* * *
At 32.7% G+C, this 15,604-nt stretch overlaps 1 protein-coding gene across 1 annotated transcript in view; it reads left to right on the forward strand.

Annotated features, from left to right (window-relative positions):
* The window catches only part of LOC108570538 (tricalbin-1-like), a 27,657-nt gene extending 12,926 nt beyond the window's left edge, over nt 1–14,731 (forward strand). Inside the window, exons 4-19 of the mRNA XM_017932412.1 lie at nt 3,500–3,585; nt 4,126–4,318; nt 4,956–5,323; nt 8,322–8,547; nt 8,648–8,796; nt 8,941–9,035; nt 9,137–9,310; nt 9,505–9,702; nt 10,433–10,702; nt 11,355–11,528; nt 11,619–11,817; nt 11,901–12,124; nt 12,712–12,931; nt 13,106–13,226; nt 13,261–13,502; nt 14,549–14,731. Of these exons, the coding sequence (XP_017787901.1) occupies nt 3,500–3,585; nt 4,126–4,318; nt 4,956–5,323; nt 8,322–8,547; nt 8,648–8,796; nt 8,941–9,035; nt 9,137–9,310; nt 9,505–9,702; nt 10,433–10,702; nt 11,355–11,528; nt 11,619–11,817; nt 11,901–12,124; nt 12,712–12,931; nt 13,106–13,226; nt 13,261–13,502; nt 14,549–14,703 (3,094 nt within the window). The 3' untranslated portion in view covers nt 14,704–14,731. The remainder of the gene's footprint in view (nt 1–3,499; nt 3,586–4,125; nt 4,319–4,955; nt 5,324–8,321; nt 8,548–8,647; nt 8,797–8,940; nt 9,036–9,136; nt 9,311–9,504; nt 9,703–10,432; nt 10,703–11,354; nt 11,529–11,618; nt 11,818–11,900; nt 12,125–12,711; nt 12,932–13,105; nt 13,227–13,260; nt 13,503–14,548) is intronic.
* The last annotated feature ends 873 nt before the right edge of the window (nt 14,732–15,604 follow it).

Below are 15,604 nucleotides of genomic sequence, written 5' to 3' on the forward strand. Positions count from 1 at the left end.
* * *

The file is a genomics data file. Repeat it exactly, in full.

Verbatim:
At 32.7% G+C, this 15,604-nt stretch overlaps 1 protein-coding gene across 1 annotated transcript in view; it reads left to right on the forward strand.

Annotated features, from left to right (window-relative positions):
* The window catches only part of LOC108570538 (tricalbin-1-like), a 27,657-nt gene extending 12,926 nt beyond the window's left edge, over nt 1–14,731 (forward strand). Inside the window, exons 4-19 of the mRNA XM_017932412.1 lie at nt 3,500–3,585; nt 4,126–4,318; nt 4,956–5,323; nt 8,322–8,547; nt 8,648–8,796; nt 8,941–9,035; nt 9,137–9,310; nt 9,505–9,702; nt 10,433–10,702; nt 11,355–11,528; nt 11,619–11,817; nt 11,901–12,124; nt 12,712–12,931; nt 13,106–13,226; nt 13,261–13,502; nt 14,549–14,731. Of these exons, the coding sequence (XP_017787901.1) occupies nt 3,500–3,585; nt 4,126–4,318; nt 4,956–5,323; nt 8,322–8,547; nt 8,648–8,796; nt 8,941–9,035; nt 9,137–9,310; nt 9,505–9,702; nt 10,433–10,702; nt 11,355–11,528; nt 11,619–11,817; nt 11,901–12,124; nt 12,712–12,931; nt 13,106–13,226; nt 13,261–13,502; nt 14,549–14,703 (3,094 nt within the window). The 3' untranslated portion in view covers nt 14,704–14,731. The remainder of the gene's footprint in view (nt 1–3,499; nt 3,586–4,125; nt 4,319–4,955; nt 5,324–8,321; nt 8,548–8,647; nt 8,797–8,940; nt 9,036–9,136; nt 9,311–9,504; nt 9,703–10,432; nt 10,703–11,354; nt 11,529–11,618; nt 11,818–11,900; nt 12,125–12,711; nt 12,932–13,105; nt 13,227–13,260; nt 13,503–14,548) is intronic.
* The last annotated feature ends 873 nt before the right edge of the window (nt 14,732–15,604 follow it).

Below are 15,604 nucleotides of genomic sequence, written 5' to 3' on the forward strand. Positions count from 1 at the left end.